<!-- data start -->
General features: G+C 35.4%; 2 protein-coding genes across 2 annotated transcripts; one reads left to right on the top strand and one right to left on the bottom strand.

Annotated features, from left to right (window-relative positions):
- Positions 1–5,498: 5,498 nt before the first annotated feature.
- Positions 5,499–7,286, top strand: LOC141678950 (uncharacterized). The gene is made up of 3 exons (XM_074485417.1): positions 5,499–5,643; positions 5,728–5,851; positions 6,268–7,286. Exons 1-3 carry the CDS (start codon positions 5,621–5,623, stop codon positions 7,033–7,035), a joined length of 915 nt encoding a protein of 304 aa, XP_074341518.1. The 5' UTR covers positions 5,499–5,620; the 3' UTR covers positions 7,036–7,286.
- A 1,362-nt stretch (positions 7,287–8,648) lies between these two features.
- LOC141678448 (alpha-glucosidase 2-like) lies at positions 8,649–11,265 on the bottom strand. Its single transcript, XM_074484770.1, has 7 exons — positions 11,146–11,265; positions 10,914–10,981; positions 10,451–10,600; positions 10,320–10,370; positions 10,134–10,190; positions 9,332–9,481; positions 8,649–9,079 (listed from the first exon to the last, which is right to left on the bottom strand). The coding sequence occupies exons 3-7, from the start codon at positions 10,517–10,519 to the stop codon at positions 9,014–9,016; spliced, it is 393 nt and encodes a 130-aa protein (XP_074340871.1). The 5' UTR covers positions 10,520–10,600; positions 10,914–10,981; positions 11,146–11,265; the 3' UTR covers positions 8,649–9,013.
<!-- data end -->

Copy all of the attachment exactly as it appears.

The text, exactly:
General features: G+C 35.4%; 2 protein-coding genes across 2 annotated transcripts; one reads left to right on the top strand and one right to left on the bottom strand.

Annotated features, from left to right (window-relative positions):
- Positions 1–5,498: 5,498 nt before the first annotated feature.
- Positions 5,499–7,286, top strand: LOC141678950 (uncharacterized). The gene is made up of 3 exons (XM_074485417.1): positions 5,499–5,643; positions 5,728–5,851; positions 6,268–7,286. Exons 1-3 carry the CDS (start codon positions 5,621–5,623, stop codon positions 7,033–7,035), a joined length of 915 nt encoding a protein of 304 aa, XP_074341518.1. The 5' UTR covers positions 5,499–5,620; the 3' UTR covers positions 7,036–7,286.
- A 1,362-nt stretch (positions 7,287–8,648) lies between these two features.
- LOC141678448 (alpha-glucosidase 2-like) lies at positions 8,649–11,265 on the bottom strand. Its single transcript, XM_074484770.1, has 7 exons — positions 11,146–11,265; positions 10,914–10,981; positions 10,451–10,600; positions 10,320–10,370; positions 10,134–10,190; positions 9,332–9,481; positions 8,649–9,079 (listed from the first exon to the last, which is right to left on the bottom strand). The coding sequence occupies exons 3-7, from the start codon at positions 10,517–10,519 to the stop codon at positions 9,014–9,016; spliced, it is 393 nt and encodes a 130-aa protein (XP_074340871.1). The 5' UTR covers positions 10,520–10,600; positions 10,914–10,981; positions 11,146–11,265; the 3' UTR covers positions 8,649–9,013.